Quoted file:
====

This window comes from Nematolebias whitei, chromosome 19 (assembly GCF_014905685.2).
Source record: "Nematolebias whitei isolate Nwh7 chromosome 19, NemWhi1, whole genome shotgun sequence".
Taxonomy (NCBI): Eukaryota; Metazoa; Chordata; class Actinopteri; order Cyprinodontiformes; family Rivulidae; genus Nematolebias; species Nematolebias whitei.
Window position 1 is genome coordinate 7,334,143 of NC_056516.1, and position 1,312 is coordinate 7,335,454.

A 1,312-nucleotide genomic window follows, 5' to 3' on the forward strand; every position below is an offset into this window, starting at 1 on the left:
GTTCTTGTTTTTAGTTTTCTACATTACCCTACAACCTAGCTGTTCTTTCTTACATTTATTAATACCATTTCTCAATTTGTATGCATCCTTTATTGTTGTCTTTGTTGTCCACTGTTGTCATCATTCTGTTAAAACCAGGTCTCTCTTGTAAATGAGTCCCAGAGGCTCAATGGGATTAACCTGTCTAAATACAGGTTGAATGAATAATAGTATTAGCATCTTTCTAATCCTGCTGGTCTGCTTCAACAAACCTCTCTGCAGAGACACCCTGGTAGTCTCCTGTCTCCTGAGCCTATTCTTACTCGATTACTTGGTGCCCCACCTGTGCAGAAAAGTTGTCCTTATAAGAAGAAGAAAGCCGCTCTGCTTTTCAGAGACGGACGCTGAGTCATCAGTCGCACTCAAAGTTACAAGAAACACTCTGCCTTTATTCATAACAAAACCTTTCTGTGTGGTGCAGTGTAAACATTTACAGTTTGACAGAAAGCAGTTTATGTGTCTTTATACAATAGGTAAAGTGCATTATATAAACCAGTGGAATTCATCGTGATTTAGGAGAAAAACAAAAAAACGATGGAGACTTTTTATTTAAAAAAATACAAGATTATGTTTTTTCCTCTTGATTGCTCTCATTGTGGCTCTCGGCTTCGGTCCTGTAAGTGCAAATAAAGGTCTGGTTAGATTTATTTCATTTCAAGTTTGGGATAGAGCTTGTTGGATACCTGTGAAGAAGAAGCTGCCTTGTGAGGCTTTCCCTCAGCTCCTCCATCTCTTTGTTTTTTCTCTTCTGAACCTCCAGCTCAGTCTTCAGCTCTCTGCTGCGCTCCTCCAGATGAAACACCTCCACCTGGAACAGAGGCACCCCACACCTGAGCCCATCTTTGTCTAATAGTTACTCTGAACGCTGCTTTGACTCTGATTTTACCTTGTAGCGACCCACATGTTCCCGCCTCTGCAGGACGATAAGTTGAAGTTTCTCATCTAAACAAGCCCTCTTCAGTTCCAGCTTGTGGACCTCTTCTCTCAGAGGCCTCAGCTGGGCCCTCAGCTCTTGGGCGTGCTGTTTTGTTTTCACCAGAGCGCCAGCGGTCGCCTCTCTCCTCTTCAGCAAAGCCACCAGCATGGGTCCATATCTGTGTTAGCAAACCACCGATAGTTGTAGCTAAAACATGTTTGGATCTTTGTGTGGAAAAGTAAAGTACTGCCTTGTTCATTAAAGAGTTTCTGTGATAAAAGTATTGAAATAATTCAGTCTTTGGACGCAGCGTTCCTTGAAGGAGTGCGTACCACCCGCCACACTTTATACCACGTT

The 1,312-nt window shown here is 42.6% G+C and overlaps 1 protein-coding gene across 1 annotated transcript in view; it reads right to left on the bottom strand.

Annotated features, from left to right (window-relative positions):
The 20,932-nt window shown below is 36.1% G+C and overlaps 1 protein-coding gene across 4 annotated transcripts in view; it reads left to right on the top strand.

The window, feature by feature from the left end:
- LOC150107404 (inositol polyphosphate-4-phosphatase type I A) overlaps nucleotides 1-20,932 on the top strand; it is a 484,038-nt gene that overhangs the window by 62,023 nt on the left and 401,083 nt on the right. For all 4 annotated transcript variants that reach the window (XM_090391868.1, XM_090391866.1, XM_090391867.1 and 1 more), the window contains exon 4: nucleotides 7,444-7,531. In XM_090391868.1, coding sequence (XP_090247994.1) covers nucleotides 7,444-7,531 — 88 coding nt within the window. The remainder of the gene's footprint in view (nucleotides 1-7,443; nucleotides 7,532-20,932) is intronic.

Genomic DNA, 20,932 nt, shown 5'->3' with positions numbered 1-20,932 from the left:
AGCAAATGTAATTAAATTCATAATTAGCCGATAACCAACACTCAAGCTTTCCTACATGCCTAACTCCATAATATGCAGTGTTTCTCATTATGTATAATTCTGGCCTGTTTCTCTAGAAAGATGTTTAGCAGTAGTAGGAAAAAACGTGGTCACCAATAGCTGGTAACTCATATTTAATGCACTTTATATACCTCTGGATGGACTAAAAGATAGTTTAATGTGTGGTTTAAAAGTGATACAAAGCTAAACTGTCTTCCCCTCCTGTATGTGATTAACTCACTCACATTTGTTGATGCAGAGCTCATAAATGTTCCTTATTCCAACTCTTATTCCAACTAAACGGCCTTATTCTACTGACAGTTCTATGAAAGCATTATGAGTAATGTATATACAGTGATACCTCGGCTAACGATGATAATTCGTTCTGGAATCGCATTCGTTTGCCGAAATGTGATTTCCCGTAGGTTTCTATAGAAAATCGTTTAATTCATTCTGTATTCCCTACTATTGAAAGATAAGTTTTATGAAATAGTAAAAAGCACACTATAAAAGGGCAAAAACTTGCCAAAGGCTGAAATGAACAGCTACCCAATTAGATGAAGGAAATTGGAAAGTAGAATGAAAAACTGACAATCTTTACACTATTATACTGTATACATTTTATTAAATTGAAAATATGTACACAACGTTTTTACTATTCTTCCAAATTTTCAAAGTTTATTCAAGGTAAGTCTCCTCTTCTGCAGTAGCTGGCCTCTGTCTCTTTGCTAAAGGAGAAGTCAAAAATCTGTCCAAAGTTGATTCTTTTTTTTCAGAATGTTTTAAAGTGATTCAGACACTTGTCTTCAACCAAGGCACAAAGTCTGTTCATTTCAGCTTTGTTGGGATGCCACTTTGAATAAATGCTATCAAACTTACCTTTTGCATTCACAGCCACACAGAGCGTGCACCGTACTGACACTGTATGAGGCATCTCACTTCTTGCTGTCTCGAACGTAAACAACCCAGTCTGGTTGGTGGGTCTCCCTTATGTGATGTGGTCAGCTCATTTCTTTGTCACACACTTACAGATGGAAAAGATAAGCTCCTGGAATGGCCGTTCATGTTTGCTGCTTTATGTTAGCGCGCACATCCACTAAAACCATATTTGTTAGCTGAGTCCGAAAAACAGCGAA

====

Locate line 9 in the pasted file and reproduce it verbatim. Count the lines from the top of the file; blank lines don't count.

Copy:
The 20,932-nt window shown below is 36.1% G+C and overlaps 1 protein-coding gene across 4 annotated transcripts in view; it reads left to right on the top strand.